Luke 6:13-26, the Beatitudes

Just as the psalmist and Jeremiah contrast those who are blessed and cursed, so does Jesus in Luke 6:13-26, the Beatitudes. But he’s doing something very interesting – he’s turning the lesson upside down. He declares that it is the poor, the hungry and the hated who are blessed, while the rich, full and bloated are not. This teaching does not deny Psalm 1 or Jeremiah. Rather, it corrects a misunderstanding and misapplication of the idea of ​​bliss, that those who have been made poor and starved by the rich deserve their lot. No, said Jesus, it is not.

As Psalm 1 shows us, God takes the shrunken shrub and transplants it so that it has access to the same water as the trees. In other words, the state of inequality is not divinely ordained. On the contrary, ensuring equity for all is what God desires.

What does this mean for us today?

We can draw implications for our current environmental inequalities, especially when it comes to those relegated to living in concrete deserts devoid of trees, running water, and the healing aspects of nature. Studies have shown that when local governments plant trees and create parks – especially in neighborhoods that were previously neglected by urban infrastructure – property values ​​go up, pollution goes down, heating and cooling costs are reduced. and residents’ quality of life improves.

That said, congregations can consider how to defend urban forests, protect natural lands, and plant trees as part of their religious practices. By doing this work, we enable more people to be rooted in God’s creation and to draw nourishment for their spirits as well as for their communities. Together we can create an “ecosystem of faith” that nurtures, supports and beautifies.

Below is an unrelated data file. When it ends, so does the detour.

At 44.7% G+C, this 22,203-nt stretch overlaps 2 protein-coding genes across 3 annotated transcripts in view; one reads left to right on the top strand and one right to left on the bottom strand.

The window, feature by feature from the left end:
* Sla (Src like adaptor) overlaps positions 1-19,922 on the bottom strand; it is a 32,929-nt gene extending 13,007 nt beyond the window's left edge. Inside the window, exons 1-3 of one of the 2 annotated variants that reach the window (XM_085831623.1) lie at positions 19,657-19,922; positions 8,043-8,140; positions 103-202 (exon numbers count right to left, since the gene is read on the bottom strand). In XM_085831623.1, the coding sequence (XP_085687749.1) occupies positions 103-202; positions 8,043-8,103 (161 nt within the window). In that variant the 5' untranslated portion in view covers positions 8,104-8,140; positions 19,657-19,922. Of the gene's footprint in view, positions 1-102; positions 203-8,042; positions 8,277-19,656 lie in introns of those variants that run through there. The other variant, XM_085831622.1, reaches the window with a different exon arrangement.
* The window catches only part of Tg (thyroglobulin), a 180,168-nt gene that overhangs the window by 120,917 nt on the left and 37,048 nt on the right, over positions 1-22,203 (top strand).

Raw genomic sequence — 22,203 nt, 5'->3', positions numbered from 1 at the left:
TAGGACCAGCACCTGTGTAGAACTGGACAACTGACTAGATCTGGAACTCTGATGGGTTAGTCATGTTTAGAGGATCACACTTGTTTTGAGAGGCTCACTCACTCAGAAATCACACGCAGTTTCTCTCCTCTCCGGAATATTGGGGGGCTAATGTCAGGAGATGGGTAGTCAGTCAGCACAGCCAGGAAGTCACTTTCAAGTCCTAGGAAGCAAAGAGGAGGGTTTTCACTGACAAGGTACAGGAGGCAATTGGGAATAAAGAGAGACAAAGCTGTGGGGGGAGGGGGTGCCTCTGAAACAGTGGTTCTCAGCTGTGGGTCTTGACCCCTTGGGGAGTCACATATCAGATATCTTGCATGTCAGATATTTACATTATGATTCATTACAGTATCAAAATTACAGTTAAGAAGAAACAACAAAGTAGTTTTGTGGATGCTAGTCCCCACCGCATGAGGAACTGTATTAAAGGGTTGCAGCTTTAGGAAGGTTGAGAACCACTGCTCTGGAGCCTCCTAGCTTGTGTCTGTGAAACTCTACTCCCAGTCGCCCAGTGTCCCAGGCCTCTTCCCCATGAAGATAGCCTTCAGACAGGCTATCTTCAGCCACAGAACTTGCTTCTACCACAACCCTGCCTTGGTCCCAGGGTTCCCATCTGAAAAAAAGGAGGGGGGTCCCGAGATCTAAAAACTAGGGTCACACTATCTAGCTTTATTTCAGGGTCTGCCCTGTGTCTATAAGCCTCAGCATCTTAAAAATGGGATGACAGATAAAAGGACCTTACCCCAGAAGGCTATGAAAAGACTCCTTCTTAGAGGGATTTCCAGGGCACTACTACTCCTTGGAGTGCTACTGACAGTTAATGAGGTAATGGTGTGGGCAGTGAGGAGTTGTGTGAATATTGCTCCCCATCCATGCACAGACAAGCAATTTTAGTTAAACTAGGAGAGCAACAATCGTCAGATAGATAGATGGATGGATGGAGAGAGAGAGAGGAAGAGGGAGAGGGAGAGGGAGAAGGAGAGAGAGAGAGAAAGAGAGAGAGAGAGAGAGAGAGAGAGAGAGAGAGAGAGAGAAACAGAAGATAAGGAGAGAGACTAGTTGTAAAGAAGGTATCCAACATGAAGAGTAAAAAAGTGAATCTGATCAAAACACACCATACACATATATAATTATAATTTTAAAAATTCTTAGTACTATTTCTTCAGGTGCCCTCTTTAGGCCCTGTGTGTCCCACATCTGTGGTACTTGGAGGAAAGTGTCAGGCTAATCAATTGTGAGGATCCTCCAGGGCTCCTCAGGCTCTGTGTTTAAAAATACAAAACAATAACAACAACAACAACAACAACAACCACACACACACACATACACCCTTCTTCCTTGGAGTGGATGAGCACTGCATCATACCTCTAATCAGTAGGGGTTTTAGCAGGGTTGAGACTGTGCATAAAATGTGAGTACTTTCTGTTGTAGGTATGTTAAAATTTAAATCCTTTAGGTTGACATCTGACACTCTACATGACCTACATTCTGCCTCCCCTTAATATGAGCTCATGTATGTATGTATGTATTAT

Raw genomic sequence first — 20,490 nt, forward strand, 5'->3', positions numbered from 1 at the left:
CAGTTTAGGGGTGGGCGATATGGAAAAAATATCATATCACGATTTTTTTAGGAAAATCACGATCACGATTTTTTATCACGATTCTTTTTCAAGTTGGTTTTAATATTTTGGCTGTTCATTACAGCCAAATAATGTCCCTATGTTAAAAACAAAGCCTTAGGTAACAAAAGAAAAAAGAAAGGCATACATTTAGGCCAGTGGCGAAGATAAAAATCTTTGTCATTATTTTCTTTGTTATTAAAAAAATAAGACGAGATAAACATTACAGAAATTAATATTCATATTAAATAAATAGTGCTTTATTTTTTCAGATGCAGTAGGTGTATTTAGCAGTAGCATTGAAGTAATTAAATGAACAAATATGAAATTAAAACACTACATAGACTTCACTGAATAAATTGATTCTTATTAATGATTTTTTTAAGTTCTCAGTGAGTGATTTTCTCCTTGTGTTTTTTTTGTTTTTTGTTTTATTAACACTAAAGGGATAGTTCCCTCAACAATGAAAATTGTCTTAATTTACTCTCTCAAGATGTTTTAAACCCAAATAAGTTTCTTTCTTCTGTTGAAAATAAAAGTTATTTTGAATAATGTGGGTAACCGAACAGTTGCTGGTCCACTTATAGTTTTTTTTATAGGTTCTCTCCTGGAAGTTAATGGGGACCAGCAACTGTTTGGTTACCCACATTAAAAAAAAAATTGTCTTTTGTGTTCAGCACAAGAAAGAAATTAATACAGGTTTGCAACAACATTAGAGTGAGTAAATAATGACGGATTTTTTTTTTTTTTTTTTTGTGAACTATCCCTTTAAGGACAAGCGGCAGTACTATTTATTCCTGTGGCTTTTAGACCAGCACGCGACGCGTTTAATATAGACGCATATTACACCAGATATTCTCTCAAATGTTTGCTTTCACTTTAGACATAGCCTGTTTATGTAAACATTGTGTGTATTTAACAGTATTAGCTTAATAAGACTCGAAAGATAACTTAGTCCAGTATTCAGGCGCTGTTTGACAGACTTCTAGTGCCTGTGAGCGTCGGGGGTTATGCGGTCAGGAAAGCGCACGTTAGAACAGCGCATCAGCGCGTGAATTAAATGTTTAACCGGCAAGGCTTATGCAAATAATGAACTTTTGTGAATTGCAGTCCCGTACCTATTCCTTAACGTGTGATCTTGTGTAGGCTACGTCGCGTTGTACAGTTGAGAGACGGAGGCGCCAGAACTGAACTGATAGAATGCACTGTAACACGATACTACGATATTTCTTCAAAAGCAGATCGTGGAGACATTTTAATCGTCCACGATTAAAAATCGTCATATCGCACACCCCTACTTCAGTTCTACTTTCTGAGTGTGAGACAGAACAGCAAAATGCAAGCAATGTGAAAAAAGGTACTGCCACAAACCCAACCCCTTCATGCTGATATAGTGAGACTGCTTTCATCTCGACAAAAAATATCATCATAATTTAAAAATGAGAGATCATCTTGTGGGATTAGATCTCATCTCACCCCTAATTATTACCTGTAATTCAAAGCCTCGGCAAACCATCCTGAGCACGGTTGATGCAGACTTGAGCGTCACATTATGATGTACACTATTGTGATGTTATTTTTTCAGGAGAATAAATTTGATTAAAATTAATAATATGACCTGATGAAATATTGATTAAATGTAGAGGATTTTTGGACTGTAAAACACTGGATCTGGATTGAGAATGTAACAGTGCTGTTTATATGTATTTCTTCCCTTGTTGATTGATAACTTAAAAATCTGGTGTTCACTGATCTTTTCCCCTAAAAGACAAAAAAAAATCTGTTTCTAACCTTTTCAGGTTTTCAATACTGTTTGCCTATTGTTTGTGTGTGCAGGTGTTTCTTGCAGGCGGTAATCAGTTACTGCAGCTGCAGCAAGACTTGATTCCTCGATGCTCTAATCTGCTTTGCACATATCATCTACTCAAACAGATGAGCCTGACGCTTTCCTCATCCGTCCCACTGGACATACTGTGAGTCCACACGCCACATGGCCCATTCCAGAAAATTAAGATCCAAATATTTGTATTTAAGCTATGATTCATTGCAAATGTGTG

1 eco-idea

The Eco-Idea is a succinct statement that tells us who God is and/or what God does in relation to Creation and how we should respond as people of faith.

Just as God desires that humanity be nurtured and supported by both Scripture and Creation, communities of faith can help ensure that more people are “planted” in healthy, green, tree-filled places.

2 eco-questions

Eco-questions are what we can ask to help a congregation draw out the implications of eco-exegesis and eco-idea.

  1. Where are the “tree deserts” in your community? Could your congregation create a “tree ministry” or “tree task force” to research how to defend urban forests (if your congregation is located in a city) or to protect and preserve existing forests?
  2. Some wooded areas become dumping grounds for people’s trash and unwanted household items. Could your congregation organize a day of cleaning up the forest to collect and transport the waste, restoring its beauty as God intended?

3 eco-gestures

Eco-actions are ways in which a congregation could respond to the eco-idea and eco-questions. One of these possibilities may be relevant to your ministry context.

1 – Invite an arborist